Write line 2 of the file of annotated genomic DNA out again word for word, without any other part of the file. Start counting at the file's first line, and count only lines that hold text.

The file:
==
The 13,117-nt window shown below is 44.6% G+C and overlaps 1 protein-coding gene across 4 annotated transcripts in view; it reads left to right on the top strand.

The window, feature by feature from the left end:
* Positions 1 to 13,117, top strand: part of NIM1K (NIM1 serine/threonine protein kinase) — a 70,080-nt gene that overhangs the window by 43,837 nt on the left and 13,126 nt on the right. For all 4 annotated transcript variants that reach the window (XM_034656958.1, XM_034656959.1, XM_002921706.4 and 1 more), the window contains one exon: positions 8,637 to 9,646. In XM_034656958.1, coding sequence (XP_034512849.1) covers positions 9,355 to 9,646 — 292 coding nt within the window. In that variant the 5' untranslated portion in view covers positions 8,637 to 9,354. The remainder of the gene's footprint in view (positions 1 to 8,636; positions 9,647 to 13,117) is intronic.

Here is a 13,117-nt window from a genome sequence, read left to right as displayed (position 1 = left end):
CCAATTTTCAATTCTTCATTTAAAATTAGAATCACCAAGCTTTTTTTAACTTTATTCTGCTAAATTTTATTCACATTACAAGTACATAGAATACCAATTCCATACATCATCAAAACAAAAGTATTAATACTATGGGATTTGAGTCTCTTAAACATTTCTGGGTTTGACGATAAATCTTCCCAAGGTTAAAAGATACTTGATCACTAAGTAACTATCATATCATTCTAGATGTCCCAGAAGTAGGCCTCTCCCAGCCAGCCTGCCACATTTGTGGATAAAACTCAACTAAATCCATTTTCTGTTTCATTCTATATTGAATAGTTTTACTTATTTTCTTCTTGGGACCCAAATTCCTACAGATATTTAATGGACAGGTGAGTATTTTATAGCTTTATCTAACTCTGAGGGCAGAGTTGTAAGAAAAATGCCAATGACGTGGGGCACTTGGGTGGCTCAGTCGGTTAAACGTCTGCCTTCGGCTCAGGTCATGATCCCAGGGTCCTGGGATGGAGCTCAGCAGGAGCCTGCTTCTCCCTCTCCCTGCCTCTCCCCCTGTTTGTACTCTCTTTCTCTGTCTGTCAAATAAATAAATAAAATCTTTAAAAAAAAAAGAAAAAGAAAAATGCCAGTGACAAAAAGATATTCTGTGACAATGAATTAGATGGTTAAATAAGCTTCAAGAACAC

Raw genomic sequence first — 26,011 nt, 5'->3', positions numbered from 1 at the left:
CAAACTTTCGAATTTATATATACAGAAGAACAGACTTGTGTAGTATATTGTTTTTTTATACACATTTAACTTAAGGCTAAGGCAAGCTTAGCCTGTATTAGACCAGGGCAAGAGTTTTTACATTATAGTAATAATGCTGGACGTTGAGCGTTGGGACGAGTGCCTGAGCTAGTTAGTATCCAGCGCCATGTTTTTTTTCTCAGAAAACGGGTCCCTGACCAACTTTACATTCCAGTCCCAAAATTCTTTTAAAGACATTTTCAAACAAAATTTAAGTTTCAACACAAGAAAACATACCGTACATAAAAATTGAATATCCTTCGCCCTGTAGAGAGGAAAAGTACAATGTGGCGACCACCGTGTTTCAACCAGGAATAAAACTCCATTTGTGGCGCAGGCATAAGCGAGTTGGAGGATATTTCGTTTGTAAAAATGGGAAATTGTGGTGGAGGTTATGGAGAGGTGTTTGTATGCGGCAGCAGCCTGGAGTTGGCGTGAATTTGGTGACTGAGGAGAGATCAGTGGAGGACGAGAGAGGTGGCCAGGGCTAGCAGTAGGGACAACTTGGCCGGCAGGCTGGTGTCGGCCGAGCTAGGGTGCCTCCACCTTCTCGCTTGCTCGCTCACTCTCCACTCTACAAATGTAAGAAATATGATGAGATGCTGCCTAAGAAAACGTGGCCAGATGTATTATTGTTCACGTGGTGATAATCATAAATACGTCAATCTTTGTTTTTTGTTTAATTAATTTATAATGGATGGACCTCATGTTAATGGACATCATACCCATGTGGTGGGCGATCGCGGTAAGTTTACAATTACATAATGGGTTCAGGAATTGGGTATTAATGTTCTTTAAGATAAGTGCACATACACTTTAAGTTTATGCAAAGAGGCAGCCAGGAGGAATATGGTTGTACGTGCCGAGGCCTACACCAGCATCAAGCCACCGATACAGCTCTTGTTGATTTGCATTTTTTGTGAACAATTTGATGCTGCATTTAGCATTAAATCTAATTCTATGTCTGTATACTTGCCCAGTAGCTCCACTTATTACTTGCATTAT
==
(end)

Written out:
The window, feature by feature from the left end: